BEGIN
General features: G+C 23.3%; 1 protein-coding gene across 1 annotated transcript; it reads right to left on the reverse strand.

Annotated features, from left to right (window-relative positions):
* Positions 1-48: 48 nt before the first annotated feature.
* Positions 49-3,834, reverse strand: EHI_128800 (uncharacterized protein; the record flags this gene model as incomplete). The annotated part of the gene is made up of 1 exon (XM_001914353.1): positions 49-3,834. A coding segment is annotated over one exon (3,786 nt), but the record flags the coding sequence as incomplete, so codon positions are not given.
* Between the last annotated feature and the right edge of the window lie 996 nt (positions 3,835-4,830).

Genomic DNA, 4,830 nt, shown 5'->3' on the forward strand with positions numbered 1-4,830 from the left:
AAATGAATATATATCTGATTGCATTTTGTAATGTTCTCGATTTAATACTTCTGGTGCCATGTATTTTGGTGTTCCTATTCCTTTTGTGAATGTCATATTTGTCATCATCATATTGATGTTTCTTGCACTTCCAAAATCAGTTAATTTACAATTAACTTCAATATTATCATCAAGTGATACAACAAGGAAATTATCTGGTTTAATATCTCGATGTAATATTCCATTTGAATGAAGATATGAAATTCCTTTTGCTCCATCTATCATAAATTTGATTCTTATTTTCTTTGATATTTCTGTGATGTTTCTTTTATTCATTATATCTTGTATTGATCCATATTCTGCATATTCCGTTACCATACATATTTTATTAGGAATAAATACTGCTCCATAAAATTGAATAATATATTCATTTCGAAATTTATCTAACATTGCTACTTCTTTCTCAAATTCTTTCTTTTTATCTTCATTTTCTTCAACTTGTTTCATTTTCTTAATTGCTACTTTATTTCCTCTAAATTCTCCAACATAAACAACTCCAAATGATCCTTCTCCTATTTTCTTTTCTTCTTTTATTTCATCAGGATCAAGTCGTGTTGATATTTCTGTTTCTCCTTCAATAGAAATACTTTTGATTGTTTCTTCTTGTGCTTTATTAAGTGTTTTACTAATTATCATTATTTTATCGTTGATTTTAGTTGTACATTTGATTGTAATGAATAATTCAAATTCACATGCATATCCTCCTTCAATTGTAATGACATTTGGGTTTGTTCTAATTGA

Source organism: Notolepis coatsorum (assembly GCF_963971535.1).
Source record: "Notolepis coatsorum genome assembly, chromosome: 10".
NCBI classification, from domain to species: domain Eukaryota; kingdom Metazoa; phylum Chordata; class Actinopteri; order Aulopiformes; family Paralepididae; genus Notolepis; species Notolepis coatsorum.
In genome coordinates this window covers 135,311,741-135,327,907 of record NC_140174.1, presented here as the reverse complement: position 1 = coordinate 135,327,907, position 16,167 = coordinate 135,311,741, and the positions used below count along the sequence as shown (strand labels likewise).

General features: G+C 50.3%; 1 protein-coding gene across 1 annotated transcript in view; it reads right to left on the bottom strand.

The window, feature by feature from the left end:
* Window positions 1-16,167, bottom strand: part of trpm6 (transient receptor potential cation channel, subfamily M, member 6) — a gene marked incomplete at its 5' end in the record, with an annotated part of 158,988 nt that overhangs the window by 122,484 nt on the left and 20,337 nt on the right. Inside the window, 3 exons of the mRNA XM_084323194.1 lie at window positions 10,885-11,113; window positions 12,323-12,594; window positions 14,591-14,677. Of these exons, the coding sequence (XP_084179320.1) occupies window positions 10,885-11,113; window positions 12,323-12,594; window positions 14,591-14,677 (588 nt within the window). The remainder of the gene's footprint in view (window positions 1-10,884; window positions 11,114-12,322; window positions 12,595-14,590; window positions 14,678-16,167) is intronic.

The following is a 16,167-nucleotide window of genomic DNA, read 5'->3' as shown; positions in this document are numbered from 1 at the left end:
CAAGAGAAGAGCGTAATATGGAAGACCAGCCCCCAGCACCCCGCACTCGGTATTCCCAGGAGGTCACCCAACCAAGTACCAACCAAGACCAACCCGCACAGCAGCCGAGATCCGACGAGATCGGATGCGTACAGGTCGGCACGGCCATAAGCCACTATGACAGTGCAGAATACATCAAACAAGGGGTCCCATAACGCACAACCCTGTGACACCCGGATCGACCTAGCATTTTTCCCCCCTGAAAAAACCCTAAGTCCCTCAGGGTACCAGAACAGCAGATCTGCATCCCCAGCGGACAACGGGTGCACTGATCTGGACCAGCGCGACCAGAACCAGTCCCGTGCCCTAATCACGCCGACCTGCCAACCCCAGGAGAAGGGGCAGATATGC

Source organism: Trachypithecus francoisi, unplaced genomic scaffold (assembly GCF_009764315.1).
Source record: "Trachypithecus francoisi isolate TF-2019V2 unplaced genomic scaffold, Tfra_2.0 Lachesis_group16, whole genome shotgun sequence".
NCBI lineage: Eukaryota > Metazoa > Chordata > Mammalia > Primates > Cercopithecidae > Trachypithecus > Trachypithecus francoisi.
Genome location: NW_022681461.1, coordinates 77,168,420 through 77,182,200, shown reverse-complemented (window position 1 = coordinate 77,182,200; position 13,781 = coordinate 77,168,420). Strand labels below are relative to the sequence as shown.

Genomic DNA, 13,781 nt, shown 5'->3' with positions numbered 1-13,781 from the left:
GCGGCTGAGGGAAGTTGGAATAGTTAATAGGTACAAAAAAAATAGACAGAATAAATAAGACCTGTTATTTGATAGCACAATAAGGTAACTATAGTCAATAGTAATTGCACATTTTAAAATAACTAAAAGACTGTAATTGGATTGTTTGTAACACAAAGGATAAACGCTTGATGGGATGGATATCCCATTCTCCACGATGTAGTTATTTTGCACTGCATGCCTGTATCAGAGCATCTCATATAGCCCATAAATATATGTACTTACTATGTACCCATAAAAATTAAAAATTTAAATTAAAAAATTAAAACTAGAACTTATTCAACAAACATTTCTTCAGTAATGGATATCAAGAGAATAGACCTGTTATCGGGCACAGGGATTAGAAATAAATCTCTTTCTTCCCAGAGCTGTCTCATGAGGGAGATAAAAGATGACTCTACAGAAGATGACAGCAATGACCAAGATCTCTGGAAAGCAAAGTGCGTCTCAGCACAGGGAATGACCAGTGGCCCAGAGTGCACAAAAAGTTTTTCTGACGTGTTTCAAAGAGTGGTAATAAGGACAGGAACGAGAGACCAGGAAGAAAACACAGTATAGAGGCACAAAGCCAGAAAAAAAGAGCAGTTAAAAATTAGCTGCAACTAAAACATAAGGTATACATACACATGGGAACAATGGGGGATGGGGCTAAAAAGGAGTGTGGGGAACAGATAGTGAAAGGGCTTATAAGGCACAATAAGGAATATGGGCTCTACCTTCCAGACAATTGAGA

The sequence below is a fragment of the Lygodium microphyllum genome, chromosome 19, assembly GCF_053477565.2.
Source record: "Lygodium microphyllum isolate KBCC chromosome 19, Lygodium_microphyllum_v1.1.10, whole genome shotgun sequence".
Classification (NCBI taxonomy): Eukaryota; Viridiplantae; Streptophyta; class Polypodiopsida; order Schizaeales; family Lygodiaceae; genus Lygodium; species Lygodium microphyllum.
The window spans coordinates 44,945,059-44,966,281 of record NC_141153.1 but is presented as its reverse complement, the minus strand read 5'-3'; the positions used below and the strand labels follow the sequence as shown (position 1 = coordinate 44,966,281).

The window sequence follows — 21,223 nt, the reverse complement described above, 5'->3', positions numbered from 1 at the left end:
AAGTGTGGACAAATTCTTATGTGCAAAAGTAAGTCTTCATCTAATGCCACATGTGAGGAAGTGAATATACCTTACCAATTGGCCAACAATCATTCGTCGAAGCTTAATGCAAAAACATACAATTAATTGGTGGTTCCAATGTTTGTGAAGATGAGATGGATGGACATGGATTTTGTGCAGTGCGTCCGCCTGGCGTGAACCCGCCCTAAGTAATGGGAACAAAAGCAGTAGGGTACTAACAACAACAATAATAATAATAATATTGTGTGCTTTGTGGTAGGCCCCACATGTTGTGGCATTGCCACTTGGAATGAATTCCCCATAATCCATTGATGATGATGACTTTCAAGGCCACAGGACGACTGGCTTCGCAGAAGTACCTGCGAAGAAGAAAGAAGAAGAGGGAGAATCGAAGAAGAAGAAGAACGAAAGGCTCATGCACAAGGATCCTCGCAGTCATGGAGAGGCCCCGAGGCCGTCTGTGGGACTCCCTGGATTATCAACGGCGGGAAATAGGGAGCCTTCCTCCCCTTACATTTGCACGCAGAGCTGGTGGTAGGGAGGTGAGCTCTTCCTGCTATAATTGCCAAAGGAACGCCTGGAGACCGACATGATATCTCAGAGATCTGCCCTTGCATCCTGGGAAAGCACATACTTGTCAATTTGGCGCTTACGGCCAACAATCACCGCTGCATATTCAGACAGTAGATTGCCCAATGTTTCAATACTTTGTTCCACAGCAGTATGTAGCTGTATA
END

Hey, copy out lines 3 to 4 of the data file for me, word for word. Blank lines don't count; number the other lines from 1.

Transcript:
* Positions 1-48: 48 nt before the first annotated feature.
* Positions 49-3,834, reverse strand: EHI_128800 (uncharacterized protein; the record flags this gene model as incomplete). The annotated part of the gene is made up of 1 exon (XM_001914353.1): positions 49-3,834. A coding segment is annotated over one exon (3,786 nt), but the record flags the coding sequence as incomplete, so codon positions are not given.